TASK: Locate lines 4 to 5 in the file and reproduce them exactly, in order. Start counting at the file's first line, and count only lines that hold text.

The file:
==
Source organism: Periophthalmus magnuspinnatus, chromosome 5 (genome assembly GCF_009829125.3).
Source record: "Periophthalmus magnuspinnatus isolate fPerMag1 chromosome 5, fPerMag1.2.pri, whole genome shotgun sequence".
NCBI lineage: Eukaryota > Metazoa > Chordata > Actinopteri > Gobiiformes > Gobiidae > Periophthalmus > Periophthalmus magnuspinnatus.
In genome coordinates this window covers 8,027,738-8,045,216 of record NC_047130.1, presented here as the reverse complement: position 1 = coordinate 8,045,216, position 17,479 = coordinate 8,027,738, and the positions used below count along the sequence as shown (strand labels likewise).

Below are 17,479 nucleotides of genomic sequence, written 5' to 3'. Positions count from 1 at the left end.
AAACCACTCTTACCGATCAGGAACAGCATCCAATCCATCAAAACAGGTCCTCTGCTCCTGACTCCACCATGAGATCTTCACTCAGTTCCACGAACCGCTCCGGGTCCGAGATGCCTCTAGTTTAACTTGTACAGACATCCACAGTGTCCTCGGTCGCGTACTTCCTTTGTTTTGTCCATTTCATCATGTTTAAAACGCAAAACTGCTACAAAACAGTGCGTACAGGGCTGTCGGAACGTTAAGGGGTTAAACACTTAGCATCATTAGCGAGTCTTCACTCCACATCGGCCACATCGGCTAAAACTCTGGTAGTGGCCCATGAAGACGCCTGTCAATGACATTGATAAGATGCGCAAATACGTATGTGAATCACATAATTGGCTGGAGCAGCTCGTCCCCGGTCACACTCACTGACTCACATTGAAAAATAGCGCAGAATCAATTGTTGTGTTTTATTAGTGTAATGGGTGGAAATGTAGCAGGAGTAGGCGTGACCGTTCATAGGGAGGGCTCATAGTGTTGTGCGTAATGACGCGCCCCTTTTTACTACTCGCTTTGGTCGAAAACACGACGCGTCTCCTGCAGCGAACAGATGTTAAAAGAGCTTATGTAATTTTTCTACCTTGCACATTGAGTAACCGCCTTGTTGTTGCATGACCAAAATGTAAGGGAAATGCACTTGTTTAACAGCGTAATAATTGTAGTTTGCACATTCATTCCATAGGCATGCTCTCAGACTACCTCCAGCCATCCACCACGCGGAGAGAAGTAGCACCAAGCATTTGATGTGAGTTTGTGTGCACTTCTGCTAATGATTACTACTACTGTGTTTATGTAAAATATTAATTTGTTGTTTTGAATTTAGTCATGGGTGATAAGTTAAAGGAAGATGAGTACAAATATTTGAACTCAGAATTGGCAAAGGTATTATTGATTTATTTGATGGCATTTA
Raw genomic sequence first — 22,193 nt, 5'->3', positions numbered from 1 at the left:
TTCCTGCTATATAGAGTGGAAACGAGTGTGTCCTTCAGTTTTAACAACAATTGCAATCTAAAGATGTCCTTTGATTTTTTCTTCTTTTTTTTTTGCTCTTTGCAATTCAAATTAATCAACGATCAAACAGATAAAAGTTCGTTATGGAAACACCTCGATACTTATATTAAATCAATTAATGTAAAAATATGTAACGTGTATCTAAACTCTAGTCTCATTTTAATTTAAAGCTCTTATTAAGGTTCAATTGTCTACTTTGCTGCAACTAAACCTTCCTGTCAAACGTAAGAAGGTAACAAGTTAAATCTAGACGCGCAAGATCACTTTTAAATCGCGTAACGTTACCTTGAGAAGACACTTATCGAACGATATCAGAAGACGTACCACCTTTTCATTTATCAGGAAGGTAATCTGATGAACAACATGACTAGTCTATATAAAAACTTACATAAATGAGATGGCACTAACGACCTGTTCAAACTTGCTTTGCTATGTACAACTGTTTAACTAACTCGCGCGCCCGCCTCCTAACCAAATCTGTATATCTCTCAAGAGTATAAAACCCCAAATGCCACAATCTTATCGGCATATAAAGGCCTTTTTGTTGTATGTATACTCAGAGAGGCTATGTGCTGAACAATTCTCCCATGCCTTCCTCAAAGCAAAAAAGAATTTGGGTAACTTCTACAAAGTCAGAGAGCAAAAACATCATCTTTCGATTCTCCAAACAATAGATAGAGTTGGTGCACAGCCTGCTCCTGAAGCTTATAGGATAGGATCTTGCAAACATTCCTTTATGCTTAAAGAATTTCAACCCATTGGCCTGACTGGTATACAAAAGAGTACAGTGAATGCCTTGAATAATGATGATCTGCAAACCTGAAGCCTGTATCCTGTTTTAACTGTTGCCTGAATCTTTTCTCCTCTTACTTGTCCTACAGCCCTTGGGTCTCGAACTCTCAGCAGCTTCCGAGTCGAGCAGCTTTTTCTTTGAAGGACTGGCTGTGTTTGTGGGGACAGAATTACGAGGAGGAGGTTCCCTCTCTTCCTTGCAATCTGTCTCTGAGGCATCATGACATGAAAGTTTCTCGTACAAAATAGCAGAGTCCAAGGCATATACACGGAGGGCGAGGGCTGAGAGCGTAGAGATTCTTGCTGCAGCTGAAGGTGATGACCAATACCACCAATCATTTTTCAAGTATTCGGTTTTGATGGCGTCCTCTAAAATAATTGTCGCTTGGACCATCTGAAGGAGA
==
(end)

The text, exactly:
In genome coordinates this window covers 8,027,738-8,045,216 of record NC_047130.1, presented here as the reverse complement: position 1 = coordinate 8,045,216, position 17,479 = coordinate 8,027,738, and the positions used below count along the sequence as shown (strand labels likewise).

Below are 17,479 nucleotides of genomic sequence, written 5' to 3'. Positions count from 1 at the left end.